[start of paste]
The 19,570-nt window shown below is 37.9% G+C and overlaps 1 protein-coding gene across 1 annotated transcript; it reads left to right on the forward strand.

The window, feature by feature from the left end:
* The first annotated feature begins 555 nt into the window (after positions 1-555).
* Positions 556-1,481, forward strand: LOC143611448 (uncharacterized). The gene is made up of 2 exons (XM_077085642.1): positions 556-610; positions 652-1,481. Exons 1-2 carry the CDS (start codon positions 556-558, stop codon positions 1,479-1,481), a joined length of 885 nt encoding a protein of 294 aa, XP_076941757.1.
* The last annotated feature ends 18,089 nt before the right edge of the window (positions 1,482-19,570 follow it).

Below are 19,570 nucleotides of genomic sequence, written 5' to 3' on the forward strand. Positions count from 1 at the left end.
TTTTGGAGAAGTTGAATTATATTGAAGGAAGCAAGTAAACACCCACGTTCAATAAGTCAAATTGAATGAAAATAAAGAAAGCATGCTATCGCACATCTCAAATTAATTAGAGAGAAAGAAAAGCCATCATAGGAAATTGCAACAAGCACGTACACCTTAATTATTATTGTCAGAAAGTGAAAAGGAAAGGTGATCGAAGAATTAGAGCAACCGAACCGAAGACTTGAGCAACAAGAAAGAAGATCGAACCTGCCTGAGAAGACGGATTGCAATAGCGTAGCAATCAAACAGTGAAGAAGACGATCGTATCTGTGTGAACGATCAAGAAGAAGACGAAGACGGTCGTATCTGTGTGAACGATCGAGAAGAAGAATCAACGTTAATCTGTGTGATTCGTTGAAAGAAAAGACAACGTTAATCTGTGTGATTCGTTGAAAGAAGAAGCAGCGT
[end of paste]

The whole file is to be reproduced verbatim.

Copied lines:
The 19,570-nt window shown below is 37.9% G+C and overlaps 1 protein-coding gene across 1 annotated transcript; it reads left to right on the forward strand.

The window, feature by feature from the left end:
* The first annotated feature begins 555 nt into the window (after positions 1-555).
* Positions 556-1,481, forward strand: LOC143611448 (uncharacterized). The gene is made up of 2 exons (XM_077085642.1): positions 556-610; positions 652-1,481. Exons 1-2 carry the CDS (start codon positions 556-558, stop codon positions 1,479-1,481), a joined length of 885 nt encoding a protein of 294 aa, XP_076941757.1.
* The last annotated feature ends 18,089 nt before the right edge of the window (positions 1,482-19,570 follow it).

Below are 19,570 nucleotides of genomic sequence, written 5' to 3' on the forward strand. Positions count from 1 at the left end.
TTTTGGAGAAGTTGAATTATATTGAAGGAAGCAAGTAAACACCCACGTTCAATAAGTCAAATTGAATGAAAATAAAGAAAGCATGCTATCGCACATCTCAAATTAATTAGAGAGAAAGAAAAGCCATCATAGGAAATTGCAACAAGCACGTACACCTTAATTATTATTGTCAGAAAGTGAAAAGGAAAGGTGATCGAAGAATTAGAGCAACCGAACCGAAGACTTGAGCAACAAGAAAGAAGATCGAACCTGCCTGAGAAGACGGATTGCAATAGCGTAGCAATCAAACAGTGAAGAAGACGATCGTATCTGTGTGAACGATCAAGAAGAAGACGAAGACGGTCGTATCTGTGTGAACGATCGAGAAGAAGAATCAACGTTAATCTGTGTGATTCGTTGAAAGAAAAGACAACGTTAATCTGTGTGATTCGTTGAAAGAAGAAGCAGCGT